The Flemish funeral sector is pressing for a legal framework to allow bio cremations – it means that an individual could, basically, be turned into liquid when he or she dies. The practice ensures that the human body is turned into a liquid and not into ashes as happens in conventional cremations.
In the United States bio cremations have been taking place for two years now, but in Belgium they remain illegal.
Recent research in the Netherlands shows that bio cremations are more environmentally-friendly than conventional cremations.
Bruno Quirijnen of the Flemish Funeral Council, said: “This looks like the perfect alternative for cremations. We should switch to bio cremations entirely. If it is true that the ecological footprint is smaller, then this seems like the logical choice.”
The funeral sector intends to raise the matter with Flemish Interior Minister Liesbeth Homans who is closely following developments abroad, including in the Netherlands where its parliament is looking at the possibility of opening the way for bio cremations.
Further reaction came from the US based company, Matthews, which offers “an environmentally focused end of life option” for families choosing cremation services.
A spokesman for Matthews,the global leader of “cremation green” technologies, said, “We live in a world that encourages us to protect and preserve our natural resources.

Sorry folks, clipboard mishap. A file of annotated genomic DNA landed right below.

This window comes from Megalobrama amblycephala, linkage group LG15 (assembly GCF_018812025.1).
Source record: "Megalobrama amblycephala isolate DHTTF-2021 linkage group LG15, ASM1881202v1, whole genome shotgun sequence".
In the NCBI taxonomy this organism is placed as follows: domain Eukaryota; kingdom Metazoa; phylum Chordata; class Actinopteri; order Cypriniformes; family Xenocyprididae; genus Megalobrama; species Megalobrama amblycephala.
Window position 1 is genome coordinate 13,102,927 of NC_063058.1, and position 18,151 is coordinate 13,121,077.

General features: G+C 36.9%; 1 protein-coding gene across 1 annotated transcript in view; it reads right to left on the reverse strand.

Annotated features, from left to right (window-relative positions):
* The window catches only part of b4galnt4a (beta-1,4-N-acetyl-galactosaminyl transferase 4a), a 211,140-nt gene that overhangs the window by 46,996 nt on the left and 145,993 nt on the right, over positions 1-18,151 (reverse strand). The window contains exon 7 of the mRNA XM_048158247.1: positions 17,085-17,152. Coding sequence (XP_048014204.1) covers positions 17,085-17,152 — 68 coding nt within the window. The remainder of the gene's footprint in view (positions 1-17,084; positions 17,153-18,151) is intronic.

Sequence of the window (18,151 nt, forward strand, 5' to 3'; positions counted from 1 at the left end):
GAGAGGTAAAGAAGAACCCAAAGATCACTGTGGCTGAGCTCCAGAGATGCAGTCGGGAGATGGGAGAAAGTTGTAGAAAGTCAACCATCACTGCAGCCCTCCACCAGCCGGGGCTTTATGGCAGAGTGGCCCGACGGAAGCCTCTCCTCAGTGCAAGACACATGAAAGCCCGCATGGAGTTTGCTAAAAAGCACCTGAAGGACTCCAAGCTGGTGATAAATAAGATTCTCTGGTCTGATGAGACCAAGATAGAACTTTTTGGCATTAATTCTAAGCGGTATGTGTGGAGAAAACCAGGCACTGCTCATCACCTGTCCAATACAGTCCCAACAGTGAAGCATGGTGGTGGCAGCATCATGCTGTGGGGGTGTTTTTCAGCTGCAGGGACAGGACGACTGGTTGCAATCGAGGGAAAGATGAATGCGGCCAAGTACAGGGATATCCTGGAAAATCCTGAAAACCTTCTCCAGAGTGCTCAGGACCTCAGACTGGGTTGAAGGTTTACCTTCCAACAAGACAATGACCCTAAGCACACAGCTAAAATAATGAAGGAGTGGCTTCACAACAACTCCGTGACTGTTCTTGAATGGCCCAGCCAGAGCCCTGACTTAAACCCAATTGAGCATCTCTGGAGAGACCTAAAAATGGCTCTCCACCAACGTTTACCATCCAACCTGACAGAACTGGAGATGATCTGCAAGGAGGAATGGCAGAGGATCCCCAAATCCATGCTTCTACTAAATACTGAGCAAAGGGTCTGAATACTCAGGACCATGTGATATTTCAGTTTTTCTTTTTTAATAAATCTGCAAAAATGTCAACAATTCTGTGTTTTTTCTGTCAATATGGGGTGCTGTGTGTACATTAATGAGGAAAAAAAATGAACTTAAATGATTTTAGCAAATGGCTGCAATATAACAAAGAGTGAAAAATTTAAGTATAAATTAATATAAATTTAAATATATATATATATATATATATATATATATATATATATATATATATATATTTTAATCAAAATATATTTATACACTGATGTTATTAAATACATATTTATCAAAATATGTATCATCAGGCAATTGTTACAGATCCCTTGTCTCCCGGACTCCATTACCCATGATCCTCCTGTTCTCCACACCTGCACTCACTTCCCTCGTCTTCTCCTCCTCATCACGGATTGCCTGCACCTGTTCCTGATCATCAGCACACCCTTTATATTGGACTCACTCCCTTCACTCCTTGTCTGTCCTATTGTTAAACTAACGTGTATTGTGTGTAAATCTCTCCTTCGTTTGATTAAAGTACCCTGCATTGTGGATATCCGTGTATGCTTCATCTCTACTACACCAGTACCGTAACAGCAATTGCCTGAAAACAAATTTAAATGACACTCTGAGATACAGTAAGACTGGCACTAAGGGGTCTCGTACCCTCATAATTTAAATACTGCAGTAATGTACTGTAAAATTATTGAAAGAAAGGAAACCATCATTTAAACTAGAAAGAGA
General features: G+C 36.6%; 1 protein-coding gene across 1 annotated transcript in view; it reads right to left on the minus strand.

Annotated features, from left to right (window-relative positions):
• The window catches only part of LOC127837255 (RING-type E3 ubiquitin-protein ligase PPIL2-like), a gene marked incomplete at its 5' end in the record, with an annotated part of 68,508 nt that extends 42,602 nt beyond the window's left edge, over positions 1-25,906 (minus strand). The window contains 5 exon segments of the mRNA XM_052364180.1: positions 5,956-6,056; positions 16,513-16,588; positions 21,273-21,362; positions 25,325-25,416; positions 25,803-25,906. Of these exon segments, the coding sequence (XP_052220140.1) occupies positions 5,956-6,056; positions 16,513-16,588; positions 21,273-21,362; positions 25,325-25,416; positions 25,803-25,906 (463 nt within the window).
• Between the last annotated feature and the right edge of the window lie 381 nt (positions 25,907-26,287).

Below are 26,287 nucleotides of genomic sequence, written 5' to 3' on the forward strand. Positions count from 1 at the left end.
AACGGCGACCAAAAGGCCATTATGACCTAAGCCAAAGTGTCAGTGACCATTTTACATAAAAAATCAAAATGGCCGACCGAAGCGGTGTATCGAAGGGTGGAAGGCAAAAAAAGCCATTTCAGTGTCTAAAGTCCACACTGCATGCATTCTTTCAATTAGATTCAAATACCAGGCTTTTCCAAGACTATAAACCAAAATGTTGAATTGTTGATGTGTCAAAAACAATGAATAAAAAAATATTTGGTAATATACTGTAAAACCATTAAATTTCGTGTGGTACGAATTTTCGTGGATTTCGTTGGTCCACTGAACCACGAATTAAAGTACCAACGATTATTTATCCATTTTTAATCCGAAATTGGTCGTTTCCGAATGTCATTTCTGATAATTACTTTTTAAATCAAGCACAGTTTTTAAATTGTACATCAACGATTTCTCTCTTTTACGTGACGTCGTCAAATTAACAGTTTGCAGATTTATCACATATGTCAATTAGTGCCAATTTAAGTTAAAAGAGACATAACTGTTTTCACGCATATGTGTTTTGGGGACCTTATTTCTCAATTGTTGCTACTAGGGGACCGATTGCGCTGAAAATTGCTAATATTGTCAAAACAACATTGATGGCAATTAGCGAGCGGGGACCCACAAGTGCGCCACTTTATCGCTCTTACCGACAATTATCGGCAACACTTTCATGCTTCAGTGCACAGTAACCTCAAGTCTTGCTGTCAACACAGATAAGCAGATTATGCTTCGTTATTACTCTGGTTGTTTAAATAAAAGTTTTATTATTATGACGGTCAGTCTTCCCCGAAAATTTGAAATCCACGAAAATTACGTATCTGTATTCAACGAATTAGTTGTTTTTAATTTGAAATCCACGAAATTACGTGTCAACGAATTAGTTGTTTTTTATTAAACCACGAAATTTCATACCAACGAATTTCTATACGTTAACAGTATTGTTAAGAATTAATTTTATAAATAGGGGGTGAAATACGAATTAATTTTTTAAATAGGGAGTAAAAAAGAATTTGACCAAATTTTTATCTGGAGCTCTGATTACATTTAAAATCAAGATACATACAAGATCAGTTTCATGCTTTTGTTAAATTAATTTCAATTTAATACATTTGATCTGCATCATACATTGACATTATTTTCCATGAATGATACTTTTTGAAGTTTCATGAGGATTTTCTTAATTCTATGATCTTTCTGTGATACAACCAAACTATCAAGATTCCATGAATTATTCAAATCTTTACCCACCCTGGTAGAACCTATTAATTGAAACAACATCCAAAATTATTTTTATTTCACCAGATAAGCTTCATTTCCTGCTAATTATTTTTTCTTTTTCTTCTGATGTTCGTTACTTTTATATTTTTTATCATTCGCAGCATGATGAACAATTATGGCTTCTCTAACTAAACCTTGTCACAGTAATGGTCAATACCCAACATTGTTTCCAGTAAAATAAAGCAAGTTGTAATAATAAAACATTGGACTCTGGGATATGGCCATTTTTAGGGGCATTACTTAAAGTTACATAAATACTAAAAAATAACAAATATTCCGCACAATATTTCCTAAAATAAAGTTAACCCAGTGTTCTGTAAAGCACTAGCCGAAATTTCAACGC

“We are developing lifestyle trends that encourage behavior to lower the individual’s carbon footprint while at the same time reducing greenhouse gases and stabilizing climate change.
“In addition to lifestyle changes, we must consider what happens at the end of life and that transition. Environmentally focused end of life practices are growing in popularity and whether it’s a greener burial or greener cremation, we are all called to play a supportive role within our families and communities.”
The spokesman explained how it all works.
“Cremation by definition is reducing the body to its basic elements of bone fragments through the use of heat. Bio cremation technology replaces the use of flame with the utilization of water, blended with an alkali solution of potassium hydroxide (KOH).
“The human body is placed into a pressurized stainless steel cremation chamber where water and alkali are automatically added and the temperature is raised to 350°F.
“Water, alkali, heat and pressure working in harmony are gently circulated over the body; causing a reaction that begins and completes the cremation process.”
By Martin Banks